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Texas’s Certificate Of Merit Statute Requires Certifying Expert To Demonstrate Knowledge Of The Defendant Design Professional’s Area Of Practice

In Levinson Alcoser Associates, L.P. v. El Pistolón II, LTD., No. 15-0232, 2017 WL 727269 (Tex. Feb. 24, 2017), the Supreme Court of Texas held Texas’s recently amended Certificate of Merit statute requires a plaintiff to accompany his complaint not only with a sworn Certificate of Merit from an expert stating the claim has merit, but also, the Certificate of Merit must demonstrate the expert has knowledge of the area of practice to which the complaint relates.

Sometime in 2007, El Pistolón II, Ltd. (“El Pistolón”) hired Levinson Alcoser Associates, L.P. and Levinson Associates, Inc. (architects) to design a shopping center in McAllen, Texas.  On June 7, 2010, El Pistolón sued Levinson, alleging breach of contract and negligence in the project’s design.  Along with the Complaint, El Pistolón filed an affidavit provided by Gary Payne, a licensed architect, stating his professional opinion that Levinson’s work breached the standard of care and El Pistolón’s complaint had merit.

Texas’s Certificate of Merit statute provides a sworn Certificate of Merit must accompany a plaintiff’s complaint in any case “arising out of the provision of professional services by a licensed or registered professional” named in the statute.  Tex. Code § 150.002(a).  The Certificate of Merit statute was amended in 2009 to omit the requirement the expert practice in the same area of practice as the defendant.  Instead, the affiant should merely be “knowledgeable in the [defendant’s] area of practice.” Id. § 150.002(a)–(b).  Levinson argued Mr. Payne’s affidavit was insufficient because the affidavit did not demonstrate Mr. Payne was knowledgeable in the area of the design of shopping centers.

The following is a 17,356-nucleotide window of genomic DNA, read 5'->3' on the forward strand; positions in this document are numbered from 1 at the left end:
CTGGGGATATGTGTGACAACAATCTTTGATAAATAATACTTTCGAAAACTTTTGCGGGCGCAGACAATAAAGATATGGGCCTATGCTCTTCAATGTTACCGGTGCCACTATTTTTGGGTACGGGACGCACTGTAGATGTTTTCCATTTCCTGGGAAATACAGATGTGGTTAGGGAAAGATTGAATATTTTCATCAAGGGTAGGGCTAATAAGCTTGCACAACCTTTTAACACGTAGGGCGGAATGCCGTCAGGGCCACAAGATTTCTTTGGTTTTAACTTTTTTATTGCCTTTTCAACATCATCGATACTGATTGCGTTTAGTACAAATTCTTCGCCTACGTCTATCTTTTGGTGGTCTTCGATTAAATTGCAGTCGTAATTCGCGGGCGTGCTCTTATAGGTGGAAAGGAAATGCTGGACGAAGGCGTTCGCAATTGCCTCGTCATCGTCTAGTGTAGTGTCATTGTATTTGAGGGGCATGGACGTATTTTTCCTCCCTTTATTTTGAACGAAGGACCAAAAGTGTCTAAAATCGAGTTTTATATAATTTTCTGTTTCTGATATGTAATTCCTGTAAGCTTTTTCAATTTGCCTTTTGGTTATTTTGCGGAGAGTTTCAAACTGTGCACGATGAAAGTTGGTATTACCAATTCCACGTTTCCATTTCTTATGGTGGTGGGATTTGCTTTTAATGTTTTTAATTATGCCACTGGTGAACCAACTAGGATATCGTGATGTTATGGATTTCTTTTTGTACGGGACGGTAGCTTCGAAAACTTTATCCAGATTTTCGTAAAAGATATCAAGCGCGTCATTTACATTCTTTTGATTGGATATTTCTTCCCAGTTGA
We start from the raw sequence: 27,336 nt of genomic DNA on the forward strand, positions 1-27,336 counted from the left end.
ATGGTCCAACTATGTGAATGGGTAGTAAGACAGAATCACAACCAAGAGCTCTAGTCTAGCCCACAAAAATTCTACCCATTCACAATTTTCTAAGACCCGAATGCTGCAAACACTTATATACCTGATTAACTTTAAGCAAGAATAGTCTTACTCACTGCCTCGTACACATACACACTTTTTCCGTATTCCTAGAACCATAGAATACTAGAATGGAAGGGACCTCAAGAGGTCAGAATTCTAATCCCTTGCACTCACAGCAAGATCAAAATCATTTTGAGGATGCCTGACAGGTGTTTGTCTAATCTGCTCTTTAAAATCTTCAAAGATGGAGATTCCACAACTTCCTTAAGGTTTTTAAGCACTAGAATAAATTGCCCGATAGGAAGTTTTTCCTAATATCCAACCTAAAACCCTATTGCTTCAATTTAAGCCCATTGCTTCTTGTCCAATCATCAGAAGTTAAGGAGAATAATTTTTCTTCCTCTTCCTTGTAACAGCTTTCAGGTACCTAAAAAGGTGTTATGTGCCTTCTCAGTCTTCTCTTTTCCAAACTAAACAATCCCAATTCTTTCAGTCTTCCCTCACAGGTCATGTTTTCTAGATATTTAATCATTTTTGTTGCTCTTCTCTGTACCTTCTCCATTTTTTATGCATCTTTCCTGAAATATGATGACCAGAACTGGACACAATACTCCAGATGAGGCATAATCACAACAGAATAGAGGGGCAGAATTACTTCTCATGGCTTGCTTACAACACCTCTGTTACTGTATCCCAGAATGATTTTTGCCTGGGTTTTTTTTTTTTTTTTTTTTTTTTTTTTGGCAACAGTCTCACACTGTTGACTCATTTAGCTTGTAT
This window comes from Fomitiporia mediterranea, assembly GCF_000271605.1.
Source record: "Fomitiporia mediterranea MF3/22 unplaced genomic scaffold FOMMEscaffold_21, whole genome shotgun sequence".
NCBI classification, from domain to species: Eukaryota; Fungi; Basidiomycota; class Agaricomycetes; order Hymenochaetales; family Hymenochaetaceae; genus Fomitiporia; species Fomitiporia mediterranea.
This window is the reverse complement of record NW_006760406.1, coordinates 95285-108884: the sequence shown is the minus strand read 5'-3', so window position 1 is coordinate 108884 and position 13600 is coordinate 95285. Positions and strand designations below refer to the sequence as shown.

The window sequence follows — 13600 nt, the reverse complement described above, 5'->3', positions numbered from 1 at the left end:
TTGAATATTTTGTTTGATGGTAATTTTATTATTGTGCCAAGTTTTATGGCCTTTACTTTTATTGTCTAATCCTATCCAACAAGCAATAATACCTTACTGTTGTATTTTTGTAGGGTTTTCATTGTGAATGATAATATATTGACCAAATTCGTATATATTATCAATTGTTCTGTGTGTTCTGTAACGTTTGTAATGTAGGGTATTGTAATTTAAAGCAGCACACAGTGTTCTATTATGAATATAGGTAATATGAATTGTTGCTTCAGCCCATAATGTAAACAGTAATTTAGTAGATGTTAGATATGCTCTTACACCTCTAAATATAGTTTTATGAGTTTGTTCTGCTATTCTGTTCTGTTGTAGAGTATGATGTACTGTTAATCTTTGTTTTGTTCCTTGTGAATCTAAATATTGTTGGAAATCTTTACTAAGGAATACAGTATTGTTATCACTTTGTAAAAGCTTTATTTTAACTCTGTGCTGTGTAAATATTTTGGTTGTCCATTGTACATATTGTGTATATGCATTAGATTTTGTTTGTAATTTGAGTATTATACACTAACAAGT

The Supreme Court agreed with Levinson, rejecting El Pistolón’s argument the knowledge requirement was synonymous with the expert’s licensure or active engagement in the practice.  The Supreme Court concluded the statute requires some additional explanation or evidence reflecting the expert’s familiarity or experience with the practice area at issue.  Because Mr. Payne’s affidavit did not demonstrate he possessed knowledge of shopping center design, beyond the generalized knowledge associated with holding an architect’s license, the Supreme Court held the affidavit was insufficient under the Certificate of Merit statute.

The Supreme Court’s decision in Levinson Alcoser Associates is important in interpreting Texas’s Certificate of Merit statute.  Although the requirement the expert providing the Certificate of Merit practice in the same area as the defendant was removed, the statute still requires the expert demonstrate specialized knowledge about the defendant’s area of practice.  The Texas Supreme Court made it clear this requirement was not a mere formality, but rather, it was a protection against frivolous lawsuits. Architects and engineers in Texas should verify that a Certificate of Merit filed with a complaint meets the knowledge requirement and move to dismiss the complaint if the Certificate of Merit does not contain evidence of knowledge in the practice area at issue.